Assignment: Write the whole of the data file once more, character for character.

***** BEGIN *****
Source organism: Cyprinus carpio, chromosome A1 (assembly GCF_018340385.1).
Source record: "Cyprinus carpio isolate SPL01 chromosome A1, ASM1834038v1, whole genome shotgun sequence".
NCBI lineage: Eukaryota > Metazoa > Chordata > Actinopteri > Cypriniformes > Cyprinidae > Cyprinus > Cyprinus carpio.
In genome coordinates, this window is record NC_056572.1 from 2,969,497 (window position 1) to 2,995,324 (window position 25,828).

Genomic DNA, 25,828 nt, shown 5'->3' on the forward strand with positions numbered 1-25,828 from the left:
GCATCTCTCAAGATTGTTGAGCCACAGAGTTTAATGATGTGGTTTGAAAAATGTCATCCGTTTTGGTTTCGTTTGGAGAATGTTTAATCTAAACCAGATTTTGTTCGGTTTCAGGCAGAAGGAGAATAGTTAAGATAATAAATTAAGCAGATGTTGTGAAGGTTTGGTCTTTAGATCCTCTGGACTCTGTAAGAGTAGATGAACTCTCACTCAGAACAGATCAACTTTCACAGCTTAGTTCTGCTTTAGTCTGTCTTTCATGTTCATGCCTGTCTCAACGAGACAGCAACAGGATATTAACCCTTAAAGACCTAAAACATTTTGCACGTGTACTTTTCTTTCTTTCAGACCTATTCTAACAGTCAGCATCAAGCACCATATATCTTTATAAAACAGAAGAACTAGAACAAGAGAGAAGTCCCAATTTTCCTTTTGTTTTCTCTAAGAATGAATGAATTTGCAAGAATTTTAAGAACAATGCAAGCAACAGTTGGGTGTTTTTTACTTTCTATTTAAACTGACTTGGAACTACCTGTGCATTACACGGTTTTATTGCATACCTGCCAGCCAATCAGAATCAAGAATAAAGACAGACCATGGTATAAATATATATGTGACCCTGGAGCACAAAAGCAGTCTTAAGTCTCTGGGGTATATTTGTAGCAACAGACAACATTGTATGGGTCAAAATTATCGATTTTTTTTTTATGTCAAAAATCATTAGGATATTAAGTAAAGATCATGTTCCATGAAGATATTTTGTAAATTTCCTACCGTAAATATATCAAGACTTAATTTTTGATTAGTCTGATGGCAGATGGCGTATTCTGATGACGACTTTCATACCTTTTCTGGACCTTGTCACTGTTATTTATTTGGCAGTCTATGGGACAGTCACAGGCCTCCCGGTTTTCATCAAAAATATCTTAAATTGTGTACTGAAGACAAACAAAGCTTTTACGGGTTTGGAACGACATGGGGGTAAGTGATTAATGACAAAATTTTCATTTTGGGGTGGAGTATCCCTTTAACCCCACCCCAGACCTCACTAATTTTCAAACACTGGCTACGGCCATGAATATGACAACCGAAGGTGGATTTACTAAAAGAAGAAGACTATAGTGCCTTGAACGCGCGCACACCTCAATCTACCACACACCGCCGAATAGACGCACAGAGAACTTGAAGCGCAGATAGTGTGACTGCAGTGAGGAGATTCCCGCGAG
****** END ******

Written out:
Source organism: Cyprinus carpio, chromosome A1 (assembly GCF_018340385.1).
Source record: "Cyprinus carpio isolate SPL01 chromosome A1, ASM1834038v1, whole genome shotgun sequence".
NCBI lineage: Eukaryota > Metazoa > Chordata > Actinopteri > Cypriniformes > Cyprinidae > Cyprinus > Cyprinus carpio.
In genome coordinates, this window is record NC_056572.1 from 2,969,497 (window position 1) to 2,995,324 (window position 25,828).

Genomic DNA, 25,828 nt, shown 5'->3' on the forward strand with positions numbered 1-25,828 from the left:
GCATCTCTCAAGATTGTTGAGCCACAGAGTTTAATGATGTGGTTTGAAAAATGTCATCCGTTTTGGTTTCGTTTGGAGAATGTTTAATCTAAACCAGATTTTGTTCGGTTTCAGGCAGAAGGAGAATAGTTAAGATAATAAATTAAGCAGATGTTGTGAAGGTTTGGTCTTTAGATCCTCTGGACTCTGTAAGAGTAGATGAACTCTCACTCAGAACAGATCAACTTTCACAGCTTAGTTCTGCTTTAGTCTGTCTTTCATGTTCATGCCTGTCTCAACGAGACAGCAACAGGATATTAACCCTTAAAGACCTAAAACATTTTGCACGTGTACTTTTCTTTCTTTCAGACCTATTCTAACAGTCAGCATCAAGCACCATATATCTTTATAAAACAGAAGAACTAGAACAAGAGAGAAGTCCCAATTTTCCTTTTGTTTTCTCTAAGAATGAATGAATTTGCAAGAATTTTAAGAACAATGCAAGCAACAGTTGGGTGTTTTTTACTTTCTATTTAAACTGACTTGGAACTACCTGTGCATTACACGGTTTTATTGCATACCTGCCAGCCAATCAGAATCAAGAATAAAGACAGACCATGGTATAAATATATATGTGACCCTGGAGCACAAAAGCAGTCTTAAGTCTCTGGGGTATATTTGTAGCAACAGACAACATTGTATGGGTCAAAATTATCGATTTTTTTTTTATGTCAAAAATCATTAGGATATTAAGTAAAGATCATGTTCCATGAAGATATTTTGTAAATTTCCTACCGTAAATATATCAAGACTTAATTTTTGATTAGTCTGATGGCAGATGGCGTATTCTGATGACGACTTTCATACCTTTTCTGGACCTTGTCACTGTTATTTATTTGGCAGTCTATGGGACAGTCACAGGCCTCCCGGTTTTCATCAAAAATATCTTAAATTGTGTACTGAAGACAAACAAAGCTTTTACGGGTTTGGAACGACATGGGGGTAAGTGATTAATGACAAAATTTTCATTTTGGGGTGGAGTATCCCTTTAACCCCACCCCAGACCTCACTAATTTTCAAACACTGGCTACGGCCATGAATATGACAACCGAAGGTGGATTTACTAAAAGAAGAAGACTATAGTGCCTTGAACGCGCGCACACCTCAATCTACCACACACCGCCGAATAGACGCACAGAGAACTTGAAGCGCAGATAGTGTGACTGCAGTGAGGAGATTCCCGCGAG